Ronald Graham

All you really need to know about the mathematician Ronald Graham is that, with his 80th birthday fast approaching in October, he bought a ‘hoverboard’ — a two-wheel mini-scooter, with electronic motors operated by a pressure plate under each foot. “I couldn’t resist,” says Graham, who adds that he only fell once when he started […]

Mikhail Gromov

After courting Misha Gromov for 18 months, there I finally stood on a perfect Paris day at the Odéon metro station in the heart of the Left Bank, wondering whether the man might not, in the end, stand me up. Gromov splits his time between France’s Institut des Hautes Études Scientifiques and New York University’s […]

John Conway

John Horton Conway, a wildly prolific and highly decorated fellow of the Royal Society with an Erdös number of one (meaning that he collaborated with the legendary mathematician Paul Erdös), has over the course of his career made a name for himself by means of a rather suspect modus operandi. While most high-powered mathematicians shut […]

Margaret Wright

Working at AT&T Bell Labs in the early 1990s, the very earliest days of Wi-Fi, one of Margaret Wright’s favorite projects was called WiSE — a “wireless system engineering” software package that solved the problem of how to optimize a building’s indoor base station antenna positions, factoring in the location and composition of 1,500 or […]

Alfred Aho

Alfred Aho was just digging out from the end-of-semester overload, wrapping up his legendary course, Programming Languages and Translators. “It’s my favorite course, and this is the text we use,” Aho said, reaching over to a bookcase in his office at Columbia University. He procured the “purple dragon book” — the latest edition of his […]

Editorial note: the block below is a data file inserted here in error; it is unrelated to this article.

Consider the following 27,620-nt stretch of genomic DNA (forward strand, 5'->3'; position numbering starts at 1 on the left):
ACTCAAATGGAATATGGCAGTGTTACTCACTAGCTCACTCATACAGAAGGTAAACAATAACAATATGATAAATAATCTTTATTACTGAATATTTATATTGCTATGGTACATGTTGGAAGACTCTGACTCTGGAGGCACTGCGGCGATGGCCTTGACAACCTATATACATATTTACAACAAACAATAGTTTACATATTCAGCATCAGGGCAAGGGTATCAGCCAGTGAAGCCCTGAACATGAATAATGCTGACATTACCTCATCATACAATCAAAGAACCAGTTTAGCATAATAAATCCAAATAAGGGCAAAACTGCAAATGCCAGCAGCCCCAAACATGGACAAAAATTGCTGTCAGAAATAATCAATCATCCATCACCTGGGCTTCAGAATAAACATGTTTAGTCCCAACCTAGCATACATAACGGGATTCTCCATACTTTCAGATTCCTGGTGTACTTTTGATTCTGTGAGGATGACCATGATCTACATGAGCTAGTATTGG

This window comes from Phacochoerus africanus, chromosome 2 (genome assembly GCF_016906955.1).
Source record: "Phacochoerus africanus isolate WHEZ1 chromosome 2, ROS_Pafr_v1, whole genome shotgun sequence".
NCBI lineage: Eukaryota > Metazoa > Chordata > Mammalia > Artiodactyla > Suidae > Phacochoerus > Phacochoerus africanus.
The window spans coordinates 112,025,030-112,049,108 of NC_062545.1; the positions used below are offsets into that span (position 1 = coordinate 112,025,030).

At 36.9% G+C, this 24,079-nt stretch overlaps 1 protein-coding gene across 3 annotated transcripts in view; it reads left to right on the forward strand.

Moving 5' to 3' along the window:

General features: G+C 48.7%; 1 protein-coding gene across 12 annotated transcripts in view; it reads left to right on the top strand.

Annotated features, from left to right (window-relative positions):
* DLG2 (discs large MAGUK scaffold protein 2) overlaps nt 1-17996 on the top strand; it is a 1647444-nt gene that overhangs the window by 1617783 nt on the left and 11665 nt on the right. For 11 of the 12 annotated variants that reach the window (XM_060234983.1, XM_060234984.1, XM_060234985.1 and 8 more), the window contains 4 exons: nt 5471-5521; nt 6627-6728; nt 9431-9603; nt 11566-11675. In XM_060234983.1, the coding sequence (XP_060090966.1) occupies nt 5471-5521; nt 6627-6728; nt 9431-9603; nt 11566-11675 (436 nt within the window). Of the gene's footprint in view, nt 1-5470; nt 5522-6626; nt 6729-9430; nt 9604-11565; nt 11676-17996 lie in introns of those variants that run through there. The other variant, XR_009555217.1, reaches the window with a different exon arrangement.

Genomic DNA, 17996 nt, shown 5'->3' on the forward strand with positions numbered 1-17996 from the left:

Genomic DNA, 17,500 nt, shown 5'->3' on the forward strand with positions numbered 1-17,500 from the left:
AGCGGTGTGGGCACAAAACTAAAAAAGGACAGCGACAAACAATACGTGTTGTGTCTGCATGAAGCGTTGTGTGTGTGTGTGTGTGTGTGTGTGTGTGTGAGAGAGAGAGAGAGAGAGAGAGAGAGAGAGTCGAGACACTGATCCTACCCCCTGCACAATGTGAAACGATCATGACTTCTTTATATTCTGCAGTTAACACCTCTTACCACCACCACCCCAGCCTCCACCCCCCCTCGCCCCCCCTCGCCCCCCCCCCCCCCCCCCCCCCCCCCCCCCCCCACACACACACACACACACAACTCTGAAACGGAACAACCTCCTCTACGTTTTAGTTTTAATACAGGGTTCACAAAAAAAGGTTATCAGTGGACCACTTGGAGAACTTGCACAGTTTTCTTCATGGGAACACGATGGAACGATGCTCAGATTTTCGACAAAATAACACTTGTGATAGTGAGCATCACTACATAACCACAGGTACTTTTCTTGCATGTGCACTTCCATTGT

László Lovász

Among the (sometimes) competitive community of mathematicians who (sometimes) happily self-identify as strange, László Lovász stands out. That’s because the only thing odd about Lovász, his colleagues say, is that he is normal and nice. Lovász is a universally loved mathematician and combinatorialist — a professor at Eötvös Loránd University in his native Hungary and the recipient of […]

László Lovász

Among the (sometimes) competitive community of mathematicians who (sometimes) happily self-identify as strange, László Lovász stands out. That’s because the only thing odd about Lovász, his colleagues say, is that he is normal and nice. Lovász is a universally loved mathematician and combinatorialist — a professor at Eötvös Loránd University in his native Hungary and […]

Cathleen Morawetz

New York, N.Y. — In her office at New York University’s Courant Institute for Mathematical Sciences, sitting on a sofa piled with mail, journals, notepads and her telephone, Cathleen Morawetz spoke with pleasure of both her President’s Medal and her first great-grandchild. Of the former, awarded by President Clinton in 1998 to honor her “pioneering […]

Cathleen Morawetz

New York, N.Y. — In her office at New York University’s Courant Institute for Mathematical Sciences, sitting on a sofa piled with mail, journals, notepads and her telephone, Cathleen Morawetz spoke with pleasure of both her President’s Medal and her first great-grandchild. Of the former, awarded by President Clinton in 1998 to honor her “pioneering […]

Pierre Deligne

A profile of Pierre Deligne’s life and career in mathematics. He is best known for work he did nearly 40 years ago on the famous conjectures posed by André Weil, the de facto leader of Bourbaki, a secret society of French mathematicians that propagated a comprehensive overhaul and rigorous treatment of modern mathematics based on set theory.

Pierre Deligne

When he wants to get mathematics done, IAS emeritus professor Pierre Deligne takes to his bed. A big cushion at his back, legs outstretched, reclining atop the covers, he is tucked in by a quilt of papers spread all around. His office, meanwhile, serves as a staging ground of sorts. Conveniently located just off the […]